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Pure Emotions Photography

If you had told me a week ago that I could easily turn this gorgeous image we took of a Sikh bride into a digital art masterpiece, I would have laughed at you. Why?  Because despite my ability to utilize the tools necessary to edit people in Photoshop, I have never been able to paint or draw.  I’ve always admired abstract art, but it wasn’t possible for me to create it…that is, until now.

We turned that gorgeous bride into this abstract art after using a combination of filters in Photoshop.

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Pure Emotions Photography

Twirls: A New Photoshop Trend

Twirling is on fire, especially if you’re a member of the Photoshop and Lightroom group on Facebook. Hundreds upon hundreds of images have been shared on social media this week featuring the techniques that create a Twirl.  Some will say that this technology has always been there and that it’s not new.  While this may be true, the trend worthiness of it certainly is, as most had never heard of it or knew how to create one.  They are addictive and super easy to do. The possibilities are limitless.

I created a video tutorial that shows step-by-step how I’ve created some of my own Twirls after just a couple of days of practicing them.  To play along with me while you’re watching the video, go ahead and open any photograph you’ve ever taken into Photoshop.

Step by Step Instructions on How To Twirl in Photoshop

1.) Open any image in Photoshop

2.) With your background layer selected, go to Filter – Pixelate – Mezzotint. Make sure your mode is set to “Medium Lines.” Press OK.

3.) With your background layer still selected, go to Filter – Blur – Radial Blur.  Amount (100) – Blur Method (zoom) – Quality (best). Press OK.

4.) Repeat step 3 as many times as you like.  I usually like to run it about 3 times.

5.) Duplicate your background layer.  Keyboard shortcut CTRL/CMD J. This will create a duplicate layer called “Layer 1” right above your background layer.

6.) Select your background layer.  Then go to Filter – Distort – Twirl.  In the Angle number box, you want to put in a positive value number.  Let’s put in 80 for now.  Press OK. You can always try different ones the more you experiment.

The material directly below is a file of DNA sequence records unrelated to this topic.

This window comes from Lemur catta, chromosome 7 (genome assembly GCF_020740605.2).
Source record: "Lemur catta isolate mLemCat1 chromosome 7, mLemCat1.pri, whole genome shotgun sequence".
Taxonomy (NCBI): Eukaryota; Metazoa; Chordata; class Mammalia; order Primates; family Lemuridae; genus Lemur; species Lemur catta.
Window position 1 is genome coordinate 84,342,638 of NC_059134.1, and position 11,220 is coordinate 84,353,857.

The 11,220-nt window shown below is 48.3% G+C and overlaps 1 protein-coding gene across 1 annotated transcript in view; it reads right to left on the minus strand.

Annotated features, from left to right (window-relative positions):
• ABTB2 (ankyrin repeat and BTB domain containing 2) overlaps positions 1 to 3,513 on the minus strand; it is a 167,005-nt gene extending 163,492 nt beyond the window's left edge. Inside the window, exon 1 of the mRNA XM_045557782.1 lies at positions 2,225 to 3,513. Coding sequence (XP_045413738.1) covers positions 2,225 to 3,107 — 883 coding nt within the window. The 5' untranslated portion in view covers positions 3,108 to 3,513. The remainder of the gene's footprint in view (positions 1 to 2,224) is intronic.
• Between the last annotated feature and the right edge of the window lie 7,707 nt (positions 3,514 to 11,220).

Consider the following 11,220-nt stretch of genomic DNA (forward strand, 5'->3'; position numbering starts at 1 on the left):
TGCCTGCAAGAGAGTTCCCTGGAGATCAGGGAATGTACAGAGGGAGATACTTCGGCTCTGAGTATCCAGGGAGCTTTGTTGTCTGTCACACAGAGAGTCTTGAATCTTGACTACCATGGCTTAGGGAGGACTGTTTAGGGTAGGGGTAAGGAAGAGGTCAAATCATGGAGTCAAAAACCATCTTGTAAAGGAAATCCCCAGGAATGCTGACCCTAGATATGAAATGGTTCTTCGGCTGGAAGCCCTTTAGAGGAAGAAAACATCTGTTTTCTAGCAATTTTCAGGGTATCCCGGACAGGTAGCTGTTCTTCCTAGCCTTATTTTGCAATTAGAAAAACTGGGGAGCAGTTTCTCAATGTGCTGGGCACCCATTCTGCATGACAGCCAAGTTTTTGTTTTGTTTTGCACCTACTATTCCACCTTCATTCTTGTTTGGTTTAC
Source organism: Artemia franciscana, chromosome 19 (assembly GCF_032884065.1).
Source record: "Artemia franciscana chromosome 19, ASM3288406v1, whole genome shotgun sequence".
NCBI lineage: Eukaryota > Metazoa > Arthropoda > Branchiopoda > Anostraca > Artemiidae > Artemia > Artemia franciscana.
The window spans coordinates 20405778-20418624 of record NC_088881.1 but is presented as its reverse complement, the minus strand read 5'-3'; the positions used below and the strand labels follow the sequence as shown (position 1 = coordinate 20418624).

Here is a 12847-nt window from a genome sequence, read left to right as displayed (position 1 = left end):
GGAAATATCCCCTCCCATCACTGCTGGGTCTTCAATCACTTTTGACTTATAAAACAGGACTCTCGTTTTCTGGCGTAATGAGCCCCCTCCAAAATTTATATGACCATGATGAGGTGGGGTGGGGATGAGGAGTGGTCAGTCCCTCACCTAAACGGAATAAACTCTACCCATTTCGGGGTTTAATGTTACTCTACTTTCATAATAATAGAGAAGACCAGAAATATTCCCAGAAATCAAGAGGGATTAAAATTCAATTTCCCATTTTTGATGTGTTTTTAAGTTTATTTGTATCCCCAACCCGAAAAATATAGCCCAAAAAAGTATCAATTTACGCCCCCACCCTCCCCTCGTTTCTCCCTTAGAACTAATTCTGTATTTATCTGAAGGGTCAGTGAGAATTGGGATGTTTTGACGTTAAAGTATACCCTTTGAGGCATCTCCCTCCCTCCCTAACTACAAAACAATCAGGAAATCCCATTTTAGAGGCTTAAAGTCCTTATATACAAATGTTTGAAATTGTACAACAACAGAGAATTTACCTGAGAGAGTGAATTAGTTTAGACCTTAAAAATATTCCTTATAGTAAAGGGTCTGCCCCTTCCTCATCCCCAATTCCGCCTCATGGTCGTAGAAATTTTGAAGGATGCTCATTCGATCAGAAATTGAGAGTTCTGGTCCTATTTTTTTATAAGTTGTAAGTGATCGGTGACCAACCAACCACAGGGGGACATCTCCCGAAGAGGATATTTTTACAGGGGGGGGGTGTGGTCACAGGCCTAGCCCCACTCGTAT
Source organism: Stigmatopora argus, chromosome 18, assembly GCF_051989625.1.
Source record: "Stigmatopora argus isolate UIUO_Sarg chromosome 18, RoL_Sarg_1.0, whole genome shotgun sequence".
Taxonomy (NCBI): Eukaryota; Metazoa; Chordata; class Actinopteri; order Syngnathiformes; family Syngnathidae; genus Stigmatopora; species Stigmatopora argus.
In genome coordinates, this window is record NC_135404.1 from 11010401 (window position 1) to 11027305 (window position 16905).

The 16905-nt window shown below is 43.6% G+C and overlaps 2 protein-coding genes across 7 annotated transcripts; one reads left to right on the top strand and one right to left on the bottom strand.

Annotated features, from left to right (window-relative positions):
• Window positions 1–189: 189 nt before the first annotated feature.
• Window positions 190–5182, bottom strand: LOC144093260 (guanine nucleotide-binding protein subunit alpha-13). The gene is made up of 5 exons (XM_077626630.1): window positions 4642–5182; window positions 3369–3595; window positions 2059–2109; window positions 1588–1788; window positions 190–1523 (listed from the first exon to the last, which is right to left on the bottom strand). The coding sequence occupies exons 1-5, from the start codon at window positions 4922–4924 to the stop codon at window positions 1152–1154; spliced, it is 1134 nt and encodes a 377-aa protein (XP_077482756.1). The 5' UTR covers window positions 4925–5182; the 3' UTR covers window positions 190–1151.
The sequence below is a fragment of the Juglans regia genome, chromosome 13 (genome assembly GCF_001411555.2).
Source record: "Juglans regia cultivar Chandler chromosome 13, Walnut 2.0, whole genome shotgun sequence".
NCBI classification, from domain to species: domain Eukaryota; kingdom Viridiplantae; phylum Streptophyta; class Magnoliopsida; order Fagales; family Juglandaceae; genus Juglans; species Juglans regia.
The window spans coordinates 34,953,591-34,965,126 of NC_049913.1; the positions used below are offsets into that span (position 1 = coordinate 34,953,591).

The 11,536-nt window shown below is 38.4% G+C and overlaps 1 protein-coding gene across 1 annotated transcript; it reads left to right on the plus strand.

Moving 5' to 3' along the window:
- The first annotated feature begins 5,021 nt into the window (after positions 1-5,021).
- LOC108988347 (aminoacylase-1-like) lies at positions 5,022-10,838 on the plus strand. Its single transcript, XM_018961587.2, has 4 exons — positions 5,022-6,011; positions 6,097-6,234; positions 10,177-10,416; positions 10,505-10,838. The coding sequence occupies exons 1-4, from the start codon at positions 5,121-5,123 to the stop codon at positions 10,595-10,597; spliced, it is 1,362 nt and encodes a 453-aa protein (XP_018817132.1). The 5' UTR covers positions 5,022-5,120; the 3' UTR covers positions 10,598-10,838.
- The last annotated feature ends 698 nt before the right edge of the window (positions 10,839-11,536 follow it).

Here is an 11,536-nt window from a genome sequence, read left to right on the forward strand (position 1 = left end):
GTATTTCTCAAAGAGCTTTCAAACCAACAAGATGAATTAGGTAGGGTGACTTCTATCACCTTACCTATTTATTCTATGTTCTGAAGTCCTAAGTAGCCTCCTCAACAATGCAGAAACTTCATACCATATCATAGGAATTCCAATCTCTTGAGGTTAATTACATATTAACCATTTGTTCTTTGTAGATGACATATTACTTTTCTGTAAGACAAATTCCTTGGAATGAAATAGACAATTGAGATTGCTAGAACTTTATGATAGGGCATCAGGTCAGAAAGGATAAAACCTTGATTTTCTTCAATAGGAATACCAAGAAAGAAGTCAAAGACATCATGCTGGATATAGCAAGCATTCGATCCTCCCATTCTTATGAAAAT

7.) Select Layer 1 above your background layer.  Then go to Filter – Distort – Twirl.  In the Angle number box, you want to put in a negative value number this time.  Let’s put in -80 for now.

8.) With Layer 1 selected, we want to change the blending mode of this layer. In your layers palette, right above Layer 1, you will see the word “normal.” Click on that and it will expand a variety of choices.  Depending on the colors and exposure in your image, will depend on which blending mode works best here. Click through the various options until you find the one you like the best on your image. I like Darken, Multiply, Lighten, Exclusion and Difference modes for Twirl art. But choose what works best for you.

9.) Flatten your image. You can stop here or work on it some more.

10.) To see more advanced tips on taking what you’ve just created to the next level, watch the video directly above this step-by-step guide. Have fun!

Sample Twirls I Created

Here are some Twirls created using the step by step methods shown above as well as some more advanced techniques featured in the video tutorial.

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Pure Emotions Photography
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Pure Emotions Photography
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Pure Emotions Photography
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Pure Emotions Photography
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Pure Emotions Photography

Submissions From the Twirls Contest

Since I personally learned about Twirls through the Photoshop and Lightroom group on Facebook, I thought it would be fun to run a contest on the group allowing members to vote for their absolute favorite image to be included in this article.  I had over 300 submissions and narrowed it down to these 30 images and then opened the vote to the community.